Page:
30 March 2020
attorney-at-law and FSD Program & Communications Director
The third week of the state of emergency is well underway, there is a curfew from 5 p.m. to 5 a.m. but after repeated threats of a complete lockdown of all citizens of the Republic of Serbia it would seem that these measures are becoming senseless and devoid of the purpose that the Constitution had in mind when it prescribed them.
The first question from the gathering throng or at least the first legal question, that everyone is asking themselves after President Vucic’s sit-in on TV Prva is: Is this thing that the President is announcing even possible?
The exceptions from basic human rights during a state of emergency are regulated by Article 202 of the Constitution. Section 1 of this article states that the departures from the rights guaranteed by the Constitution are permitted only to a degree in which such departures are necessary. This assessment of necessity is a political decision, just as the declaration of a state of emergency was. Experts can weigh in with knowledge and facts but they can’t make the decision instead of the National Assembly (anyone remembers them?) or, in this particular case, instead of the Government and the President and this expert opinion, particularly the opinions of Chinese experts, most certainly cannot be used as an excuse that the political decision-makers can hide behind because that would be problematic in so many ways that it is impossible to list them all here. Medical experts that consent to this castling would, without any doubt, lose the public confidence they painstakingly built-up over the past few weeks and the consequences of that, at a juncture the experts themselves describe as crucial, could be catastrophic.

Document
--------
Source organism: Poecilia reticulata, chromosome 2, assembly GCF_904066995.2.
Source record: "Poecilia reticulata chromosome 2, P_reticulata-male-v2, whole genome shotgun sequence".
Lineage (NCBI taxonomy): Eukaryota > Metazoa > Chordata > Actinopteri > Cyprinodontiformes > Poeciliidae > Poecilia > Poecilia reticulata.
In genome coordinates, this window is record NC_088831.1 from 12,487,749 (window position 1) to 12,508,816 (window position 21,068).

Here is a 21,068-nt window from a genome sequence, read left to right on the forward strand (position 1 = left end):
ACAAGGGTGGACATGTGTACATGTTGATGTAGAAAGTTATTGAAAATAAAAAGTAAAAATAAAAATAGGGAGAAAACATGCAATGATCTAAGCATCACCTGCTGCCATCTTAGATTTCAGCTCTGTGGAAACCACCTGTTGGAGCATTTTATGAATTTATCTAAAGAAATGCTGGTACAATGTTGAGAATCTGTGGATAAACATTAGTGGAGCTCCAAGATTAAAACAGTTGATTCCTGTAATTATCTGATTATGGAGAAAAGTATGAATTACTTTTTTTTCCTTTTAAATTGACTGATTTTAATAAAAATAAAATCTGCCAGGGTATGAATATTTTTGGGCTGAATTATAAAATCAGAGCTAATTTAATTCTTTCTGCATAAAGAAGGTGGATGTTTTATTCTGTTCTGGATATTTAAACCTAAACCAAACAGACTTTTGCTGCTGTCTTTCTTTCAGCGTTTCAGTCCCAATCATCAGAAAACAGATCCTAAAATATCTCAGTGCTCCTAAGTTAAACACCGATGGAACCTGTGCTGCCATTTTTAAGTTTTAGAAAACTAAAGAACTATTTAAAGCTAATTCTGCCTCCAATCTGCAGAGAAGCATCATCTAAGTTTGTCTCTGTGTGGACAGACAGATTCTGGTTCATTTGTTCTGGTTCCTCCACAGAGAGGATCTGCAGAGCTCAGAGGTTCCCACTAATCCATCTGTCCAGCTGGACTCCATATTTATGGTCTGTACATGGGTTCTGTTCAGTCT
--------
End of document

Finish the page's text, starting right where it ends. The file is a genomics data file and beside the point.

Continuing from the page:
Furthermore, section 4 of said article lists those human rights from which there cannot be any deviation under any circumstances, particularly during a state of emergency and during wartime. These rights include, but aren’t limited to, the right to human dignity, life, physical and psychological integrity, the right to a fair trial as well as the freedom of thought, conscience and denomination. Instituting a complete lockdown would assuredly violate or at the very least seriously endanger some of these rights.
Under the present circumstances a complete lockdown wouldn’t be so much a public health precaution as much it would be an inhumane and demeaning punishment of all the citizens of Serbia on an unprecedented scale for something that they simply can’t be held accountable for, especially when the public announcements of the political leadership immediately prior to the issuing of a state of emergency and certain press conferences that haven’t exactly inspired confidence (such as the one at which the Prime Minister threatened the public with lengthy prison sentences) are factored in.
I have a lot of sympathy for the difficulties that the crisis HQ is facing in this difficult time, but resorting to such a drastic action would, unconstitutionality and illegality of it aside, be counterproductive because it would represent a triumph of Fear over Law. It would be a symbolic stake that would bury any last traces of hope that the gravity of the situation could be communicated to the public in a reasonable manner and a definite signal any such attempts have been abandoned.
Just as the calling of a physician entails the treating of patients, so the calling of a politician, particularly those holding public office, entails communication with constituents. The doctors aren’t giving up on their patients and neither should the politicians give up on communicating with their constituents, whom they were elected to represent, during this crisis – regardless of how difficult, tiring and nauseous it is because it is important precisely because it’s difficult, tiring and nauseous. The question of whether it had to be is a story for another time…